Limbo graphic novel review
  • North American Publisher / ISBN: Image Comics - 978-1-63215-689-1
  • Release date: 2016
  • UPC: 9781632156891
  • Contains adult content?: no
  • Does this pass the Bechdel test?: no
  • Positive minority portrayal?: no
  • CATEGORIES: Action Thriller, Crime

Want to mark your crime thriller series out as something strange and different from the start? Well take a tip from Dan Watters and Casper Wijngaard and have your lead character about to tuck into a lizard on a stick in the opening panel. Admittedly that occurs in one of Dedande’s grimiest bars, but even so… It’s where amnesiac private detective Clay can be found when off duty. He may not have his own memories, but his instincts are good when it comes to getting things done or locating people. He also has Sandy, voodoo practitioner who found him in the gutter, dusted him off and gave him a place to live.

Wijngaard comes up with the novel visual device of sculptured cassette and video tape as a decorative motif that actually connects with the story, and is stretched artistically by the strange and surreal places Watters takes Clay. He comes up trumps every time, imaginatively filling the pages with designs that catch the eye again and again, with Mexican iconography predominant. His unique sense of colour also works in giving Limbo a distinctive look.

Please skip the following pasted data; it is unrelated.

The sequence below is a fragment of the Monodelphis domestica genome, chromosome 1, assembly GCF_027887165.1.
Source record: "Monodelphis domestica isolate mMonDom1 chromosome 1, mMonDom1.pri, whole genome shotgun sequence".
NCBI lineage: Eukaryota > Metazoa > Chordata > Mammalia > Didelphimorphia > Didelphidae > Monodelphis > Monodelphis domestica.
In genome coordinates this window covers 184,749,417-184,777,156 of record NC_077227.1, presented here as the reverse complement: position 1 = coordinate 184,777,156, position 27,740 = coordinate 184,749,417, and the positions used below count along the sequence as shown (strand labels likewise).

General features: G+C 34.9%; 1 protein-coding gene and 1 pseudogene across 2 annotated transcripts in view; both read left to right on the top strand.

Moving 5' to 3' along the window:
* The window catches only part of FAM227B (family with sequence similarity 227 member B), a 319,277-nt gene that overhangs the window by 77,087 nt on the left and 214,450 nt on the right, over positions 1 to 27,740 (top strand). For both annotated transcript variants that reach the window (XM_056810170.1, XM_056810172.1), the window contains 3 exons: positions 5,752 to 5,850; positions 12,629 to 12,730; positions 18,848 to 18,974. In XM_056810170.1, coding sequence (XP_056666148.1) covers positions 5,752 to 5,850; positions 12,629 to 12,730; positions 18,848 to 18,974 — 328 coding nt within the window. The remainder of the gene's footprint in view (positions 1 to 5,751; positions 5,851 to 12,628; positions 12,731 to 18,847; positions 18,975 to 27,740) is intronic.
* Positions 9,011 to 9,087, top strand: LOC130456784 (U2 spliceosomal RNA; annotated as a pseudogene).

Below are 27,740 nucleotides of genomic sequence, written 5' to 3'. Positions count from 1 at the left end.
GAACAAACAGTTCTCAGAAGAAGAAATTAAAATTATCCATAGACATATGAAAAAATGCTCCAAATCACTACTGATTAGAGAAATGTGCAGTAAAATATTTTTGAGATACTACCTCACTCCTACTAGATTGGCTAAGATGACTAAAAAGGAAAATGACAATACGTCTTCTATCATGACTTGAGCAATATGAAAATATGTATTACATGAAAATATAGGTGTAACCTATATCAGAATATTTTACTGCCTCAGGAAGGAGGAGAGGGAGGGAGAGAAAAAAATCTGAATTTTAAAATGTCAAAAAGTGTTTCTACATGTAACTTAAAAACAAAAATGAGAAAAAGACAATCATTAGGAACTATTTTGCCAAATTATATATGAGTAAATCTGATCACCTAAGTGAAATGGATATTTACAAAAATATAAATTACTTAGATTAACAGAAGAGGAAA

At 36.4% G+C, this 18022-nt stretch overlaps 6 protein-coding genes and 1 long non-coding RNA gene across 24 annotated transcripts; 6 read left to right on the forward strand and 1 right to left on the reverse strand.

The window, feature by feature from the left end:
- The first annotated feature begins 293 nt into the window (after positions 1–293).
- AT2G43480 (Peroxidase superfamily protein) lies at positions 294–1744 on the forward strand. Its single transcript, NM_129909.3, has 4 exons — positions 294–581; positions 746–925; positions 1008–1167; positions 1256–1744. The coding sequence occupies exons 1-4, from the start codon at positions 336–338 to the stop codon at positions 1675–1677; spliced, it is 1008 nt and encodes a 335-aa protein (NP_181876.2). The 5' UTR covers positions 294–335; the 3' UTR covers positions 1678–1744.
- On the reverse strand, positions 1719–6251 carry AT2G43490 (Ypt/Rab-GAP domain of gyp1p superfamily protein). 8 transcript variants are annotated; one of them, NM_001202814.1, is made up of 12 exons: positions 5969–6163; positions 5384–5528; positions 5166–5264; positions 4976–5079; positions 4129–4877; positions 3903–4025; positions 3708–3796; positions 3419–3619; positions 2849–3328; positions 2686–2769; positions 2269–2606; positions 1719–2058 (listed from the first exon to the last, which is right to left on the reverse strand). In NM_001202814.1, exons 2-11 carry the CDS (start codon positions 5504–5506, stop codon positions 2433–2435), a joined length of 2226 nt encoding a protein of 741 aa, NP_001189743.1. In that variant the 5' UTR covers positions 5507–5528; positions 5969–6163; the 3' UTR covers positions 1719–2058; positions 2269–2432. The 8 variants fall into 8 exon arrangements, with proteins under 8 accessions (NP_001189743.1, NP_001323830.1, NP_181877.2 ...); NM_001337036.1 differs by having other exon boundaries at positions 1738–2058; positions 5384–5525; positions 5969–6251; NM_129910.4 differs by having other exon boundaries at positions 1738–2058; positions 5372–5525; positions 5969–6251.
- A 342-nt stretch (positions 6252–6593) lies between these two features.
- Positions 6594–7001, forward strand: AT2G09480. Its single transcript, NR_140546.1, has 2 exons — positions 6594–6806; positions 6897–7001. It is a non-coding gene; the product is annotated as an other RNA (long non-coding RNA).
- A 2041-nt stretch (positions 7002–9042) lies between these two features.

It needs it. While Clay is nominally the lead character he’s not the most interesting. We want to fill in his memories, but in terms of personality any reader of crime fiction has read about several just like him, so it’s what he’s thrown into and how he copes that identifies him. A commentary from the villain of the piece more or less comes to the same conclusion. This leaves Sandy as the show stealer, capable and with a winning personality even before a big disclosure setting up the finale. More astute readers may not figure out everything that’s going on, but they’ll head a fair way in the right direction as Watters is hardly mean with the clues. That’s not to say Limbo is predictable. Watters plays well with themes of destiny and inevitability and people being true to themselves, and his ending is neat. There’s a little too much surreality to make this an entirely satisfying experience, but it’s two creators trying something different, and for the most part pulling it off.